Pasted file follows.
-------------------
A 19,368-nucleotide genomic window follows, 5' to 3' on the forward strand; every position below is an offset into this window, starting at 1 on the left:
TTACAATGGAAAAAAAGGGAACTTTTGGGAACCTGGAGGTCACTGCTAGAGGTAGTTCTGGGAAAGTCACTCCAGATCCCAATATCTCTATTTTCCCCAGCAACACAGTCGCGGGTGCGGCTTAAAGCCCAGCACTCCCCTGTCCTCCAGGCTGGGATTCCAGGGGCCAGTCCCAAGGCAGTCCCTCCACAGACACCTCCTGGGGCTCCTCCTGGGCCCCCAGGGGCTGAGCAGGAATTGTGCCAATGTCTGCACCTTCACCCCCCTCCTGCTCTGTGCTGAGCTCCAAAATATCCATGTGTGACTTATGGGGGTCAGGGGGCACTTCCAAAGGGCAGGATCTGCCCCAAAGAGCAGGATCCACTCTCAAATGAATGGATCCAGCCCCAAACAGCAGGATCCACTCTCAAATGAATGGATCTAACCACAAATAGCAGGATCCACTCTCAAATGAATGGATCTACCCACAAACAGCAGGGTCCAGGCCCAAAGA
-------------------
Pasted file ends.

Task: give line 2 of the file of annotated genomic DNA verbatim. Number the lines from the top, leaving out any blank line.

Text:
TTACAATGGAAAAAAAGGGAACTTTTGGGAACCTGGAGGTCACTGCTAGAGGTAGTTCTGGGAAAGTCACTCCAGATCCCAATATCTCTATTTTCCCCAGCAACACAGTCGCGGGTGCGGCTTAAAGCCCAGCACTCCCCTGTCCTCCAGGCTGGGATTCCAGGGGCCAGTCCCAAGGCAGTCCCTCCACAGACACCTCCTGGGGCTCCTCCTGGGCCCCCAGGGGCTGAGCAGGAATTGTGCCAATGTCTGCACCTTCACCCCCCTCCTGCTCTGTGCTGAGCTCCAAAATATCCATGTGTGACTTATGGGGGTCAGGGGGCACTTCCAAAGGGCAGGATCTGCCCCAAAGAGCAGGATCCACTCTCAAATGAATGGATCCAGCCCCAAACAGCAGGATCCACTCTCAAATGAATGGATCTAACCACAAATAGCAGGATCCACTCTCAAATGAATGGATCTACCCACAAACAGCAGGGTCCAGGCCCAAAGA